Property Rights

Seeking Just Compensation for Damages from Federal Flooding


At the Cato Institute's blog, Ilya Shapiro and Trevor Burrus run down what's at stake in Arkansas Game & Fish Commission v. United States, which the Supreme Court will hear this fall. As they explain, the case centers on property damage caused by a federal flood control project. Under the Fifth Amendment to the U.S. Constitution, when the government takes private property for a public use, the payment of just compensation is required. So the question here is whether this federal flooding resulted in a Fifth Amendment taking. According to the U.S. Court of Appeals for the 5th Circuit, no taking occurred because the flooding was only temporary in nature. Shapiro and Burrus offer a different view:

We argue that the length of time of the government's physical invasion of property should not be used to determine whether a taking occurred, but rather only for calculating how much damage the taking caused. We further argue that the Federal Circuit's focus on the "intent" of the government action—whether the flooding resulted from a "permanent or temporary policy"—is likewise irrelevant to whether a taking occurred. Instead, the inquiry should be whether the government caused permanent damage and, if so, how much. The lower court erroneously created a rule—that so long as it might be "temporary," no government flooding can be remedied under the Fifth Amendment—that runs afoul of a constitutional provision meant to compensate property owners for government intrusions on their land.

Read the rest here.

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  1. How could it not be a taking? If they flooded my house, but only temporarily, it would certainly be a "taking". It doesn't matter what the land is being used for, it's still someone's private property.

  2. I would think this shpuld be relatively clear: any property damage caused by governmental intervention onbehalf of a third party ( in this case mitigating damage to one set of property owners by intentionally allowing flooding of a second, smaller group of land holders) should require compensation for all resultant damage, as well as assessment of rents to the owners for use of the property for the duration it was made unavailable to the owners for their own purposes.

    1. Yep. Without a government who intervened like this you would have to assume that the set of property owners being protected would have to pay the property owners being flooded on their behalf.

  3. I'm gonna go out on a limb here and say that the government ends up ruling that the government is blameless.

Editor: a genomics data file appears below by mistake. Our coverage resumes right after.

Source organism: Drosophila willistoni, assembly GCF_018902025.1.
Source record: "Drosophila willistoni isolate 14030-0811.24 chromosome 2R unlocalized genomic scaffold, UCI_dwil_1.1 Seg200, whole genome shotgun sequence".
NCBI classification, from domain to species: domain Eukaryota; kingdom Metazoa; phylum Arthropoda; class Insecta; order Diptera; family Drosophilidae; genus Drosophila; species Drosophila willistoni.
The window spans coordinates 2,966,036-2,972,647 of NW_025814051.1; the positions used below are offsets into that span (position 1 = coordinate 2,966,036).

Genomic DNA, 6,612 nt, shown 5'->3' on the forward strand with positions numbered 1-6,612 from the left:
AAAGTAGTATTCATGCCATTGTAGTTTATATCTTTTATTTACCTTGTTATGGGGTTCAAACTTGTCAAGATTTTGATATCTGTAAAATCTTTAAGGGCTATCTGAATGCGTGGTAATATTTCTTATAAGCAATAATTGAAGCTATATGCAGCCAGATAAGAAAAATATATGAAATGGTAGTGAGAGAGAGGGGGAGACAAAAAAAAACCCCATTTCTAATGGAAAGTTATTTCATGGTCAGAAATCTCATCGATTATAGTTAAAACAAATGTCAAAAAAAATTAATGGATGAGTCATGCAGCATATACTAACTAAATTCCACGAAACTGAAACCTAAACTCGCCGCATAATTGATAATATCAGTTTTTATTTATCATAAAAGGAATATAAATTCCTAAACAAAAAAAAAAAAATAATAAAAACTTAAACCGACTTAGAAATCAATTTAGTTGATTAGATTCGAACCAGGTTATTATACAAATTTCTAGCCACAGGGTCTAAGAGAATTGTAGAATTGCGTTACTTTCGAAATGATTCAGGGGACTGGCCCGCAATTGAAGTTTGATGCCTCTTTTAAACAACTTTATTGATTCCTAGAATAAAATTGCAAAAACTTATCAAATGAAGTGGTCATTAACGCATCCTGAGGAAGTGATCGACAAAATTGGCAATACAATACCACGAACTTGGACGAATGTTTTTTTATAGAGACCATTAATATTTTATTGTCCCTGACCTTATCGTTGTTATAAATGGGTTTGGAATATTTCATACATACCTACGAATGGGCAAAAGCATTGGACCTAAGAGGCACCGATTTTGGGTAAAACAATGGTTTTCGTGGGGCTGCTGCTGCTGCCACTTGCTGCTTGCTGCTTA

4. My guess is this will not be considered a taking because the Mississippi River flooding over the levees is probably considered a "emergency", which I believe is an exception to the takings rule. From what I understand, in an emergency, the government can "take" private property for the public good, like controlling a flooding river, or a forest fire, etc...

    If not an emergency, then it should be a taking.

    1. But some people's properties were deliberately flooded to prevent the flooding of otger properties that woyld have occurred in the do-nothing situation. That specific action and the diversion of damage seem to give the plaintiffs a case. If the government can cause an emergency for some in order to allay an emergency for others, the "emergency" exception (if it exists) is strained.

    2. Why the hell would an emergency be an exception? The question isn't whether they can do it, but whether they ought to make people whole after the fact.

  5. So, if the government kicks me off my property and occupies it, that's all good as long as they promise to leave someday?

    Isn't that what they're arguing here?

    1. Just get the fuck out. We'll let you know when you can come back.

      s/ Your Betters

  6. There should be no flood control projects constructed by the government in the first place. Stop subsidizing people to utilize flood prone land you fucking idiots.

    1. It's almost as though there's cause and effect happening in these situations. Like incentives can promote certain behavior that otherwise might not occur.


  7. I think a lot of the issue here is the attitude that if you live in an area that would have otherwise been flooded without government levies, you have no rights if the government elects to remove the levy protection.

    That's pretty shitty, but possibly valid point of view.

    The thing that sucks is the government is electing, without property owner consent, to take from one and give to another. Hmm...sounds like taxes and welfare.

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